The ARTT project is to develop a software tool to aid reliability evaluation and discussion. We envision a tool that, when given a URL to a social media page or a Wikimedia page, can give useful information and advice. The tool understands the streucture of what it's looking at, so if it's looking at an English Wikipedia article, it knows there might be a talk page and how to interpret it; knows how to interpret wikilinks knows how to interpret footnotes; knows about ORES scores, and knows about the edit history of this article and how to detect and evaluate the users who have made edits to this article.
We're focused in this round of work on vaccine-related articles, we want to use practical principles which would also work for articles related to politics. We can offer a list of vaccine-related articles.
The tools should be able to detect certain kinds of reliability issues -- e.g. the use of problematic "perennial sources", or certain common claims or relationships (vaccines-autism) which signal links to inaccurate or mis- or dis-information. The tools should be able to give advice on reliability matters and also how to handle discussions about them with other editors (or other users on a social platform).
From April-Aug 2022, we are to help gather information to help design the internals, external appearance, and desirable capabilities of that tool.
Relevant design questions:
- Is this a relevant signal? "the most recent edit is by an editor who is unreliable, often in conflict, or unknown, e.g. an IP editor?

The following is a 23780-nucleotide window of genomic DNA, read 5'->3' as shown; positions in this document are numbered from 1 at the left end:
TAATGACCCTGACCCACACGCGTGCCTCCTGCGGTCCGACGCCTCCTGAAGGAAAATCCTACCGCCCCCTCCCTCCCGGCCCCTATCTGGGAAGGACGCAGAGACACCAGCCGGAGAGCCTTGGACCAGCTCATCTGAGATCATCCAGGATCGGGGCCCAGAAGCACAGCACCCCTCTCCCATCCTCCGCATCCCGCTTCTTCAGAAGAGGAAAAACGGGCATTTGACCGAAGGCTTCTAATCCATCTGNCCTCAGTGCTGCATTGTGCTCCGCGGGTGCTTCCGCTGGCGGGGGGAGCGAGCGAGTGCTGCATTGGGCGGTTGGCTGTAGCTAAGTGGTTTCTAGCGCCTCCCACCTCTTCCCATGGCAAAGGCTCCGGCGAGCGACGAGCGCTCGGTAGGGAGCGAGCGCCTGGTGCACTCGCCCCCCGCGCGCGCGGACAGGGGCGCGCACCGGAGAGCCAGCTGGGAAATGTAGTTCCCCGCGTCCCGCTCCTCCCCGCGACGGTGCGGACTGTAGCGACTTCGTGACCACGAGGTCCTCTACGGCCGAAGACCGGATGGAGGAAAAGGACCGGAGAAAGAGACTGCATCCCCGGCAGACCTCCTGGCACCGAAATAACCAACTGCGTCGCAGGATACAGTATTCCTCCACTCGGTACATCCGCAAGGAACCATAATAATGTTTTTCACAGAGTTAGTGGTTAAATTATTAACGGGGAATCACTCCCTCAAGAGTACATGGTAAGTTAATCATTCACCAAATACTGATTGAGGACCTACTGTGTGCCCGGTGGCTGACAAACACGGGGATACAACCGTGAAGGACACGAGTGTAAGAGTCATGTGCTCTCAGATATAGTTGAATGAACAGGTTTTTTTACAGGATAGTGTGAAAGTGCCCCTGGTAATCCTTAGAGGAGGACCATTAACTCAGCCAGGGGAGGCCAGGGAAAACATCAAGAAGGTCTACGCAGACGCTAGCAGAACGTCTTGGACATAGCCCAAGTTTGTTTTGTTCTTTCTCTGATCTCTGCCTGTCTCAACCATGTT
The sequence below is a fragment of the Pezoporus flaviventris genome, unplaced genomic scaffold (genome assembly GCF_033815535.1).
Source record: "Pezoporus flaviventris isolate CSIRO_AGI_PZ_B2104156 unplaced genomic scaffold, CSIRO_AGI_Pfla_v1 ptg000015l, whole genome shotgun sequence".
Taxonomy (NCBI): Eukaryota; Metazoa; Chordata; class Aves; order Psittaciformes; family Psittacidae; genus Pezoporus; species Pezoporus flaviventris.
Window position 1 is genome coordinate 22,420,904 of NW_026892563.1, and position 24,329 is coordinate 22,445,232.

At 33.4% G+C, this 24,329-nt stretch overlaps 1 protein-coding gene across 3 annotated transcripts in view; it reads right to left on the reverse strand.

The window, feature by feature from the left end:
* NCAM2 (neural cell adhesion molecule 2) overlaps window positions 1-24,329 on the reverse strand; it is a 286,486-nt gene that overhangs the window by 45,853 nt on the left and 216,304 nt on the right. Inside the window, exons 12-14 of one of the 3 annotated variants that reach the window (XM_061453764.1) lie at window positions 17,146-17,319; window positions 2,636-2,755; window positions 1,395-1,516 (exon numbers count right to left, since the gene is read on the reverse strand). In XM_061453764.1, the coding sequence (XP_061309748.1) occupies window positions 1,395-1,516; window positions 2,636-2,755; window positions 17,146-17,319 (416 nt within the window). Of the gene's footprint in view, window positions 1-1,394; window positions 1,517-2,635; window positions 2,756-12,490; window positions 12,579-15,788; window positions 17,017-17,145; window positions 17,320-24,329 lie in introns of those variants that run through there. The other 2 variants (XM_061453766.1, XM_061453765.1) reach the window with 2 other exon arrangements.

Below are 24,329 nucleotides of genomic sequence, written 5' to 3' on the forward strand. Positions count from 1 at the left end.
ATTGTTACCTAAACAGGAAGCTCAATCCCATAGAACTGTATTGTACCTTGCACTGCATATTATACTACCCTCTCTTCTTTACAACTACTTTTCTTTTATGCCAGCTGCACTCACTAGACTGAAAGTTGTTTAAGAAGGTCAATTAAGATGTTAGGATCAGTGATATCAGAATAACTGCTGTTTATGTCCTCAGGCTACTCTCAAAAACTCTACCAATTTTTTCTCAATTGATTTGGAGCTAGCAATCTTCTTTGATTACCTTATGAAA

- Do we want to mark particular versions of an article as "more reliable" or "less reliable"? In other words, is our reliability evaluation associated with a particular version of an article? I think we should assume yes and not ask a lot in focus groups about it. Let's draw from the lit about ORES and the discussions leading up to ORES.
- Counts of footnotes and sources?
- Monday and Wednesday meetings
- Add to meta:Research:Projects, including the Press reference ()
- Knowledge Futures (KFG) is a possible partner. They are working on "Underlay." IThat might be a formal citation scheme for machines to evaluate reliability of texts -- can't tell yet. SJ Klein and Danny Hillis and a couple dozen other people are involved. It's headquartered in Cambridge, MA. They created PubPub software; not clear what that is.
- Underlay is developed by Knowledge Futures and would be a kind of super-wikidata
- Files tracked/stored by Underlay will use the IPFS standard for distributed file storage across a network
- ORES and other assessments of articles:  - let's add here what the abbr stands for
- ICFN = International Fact-Checking Network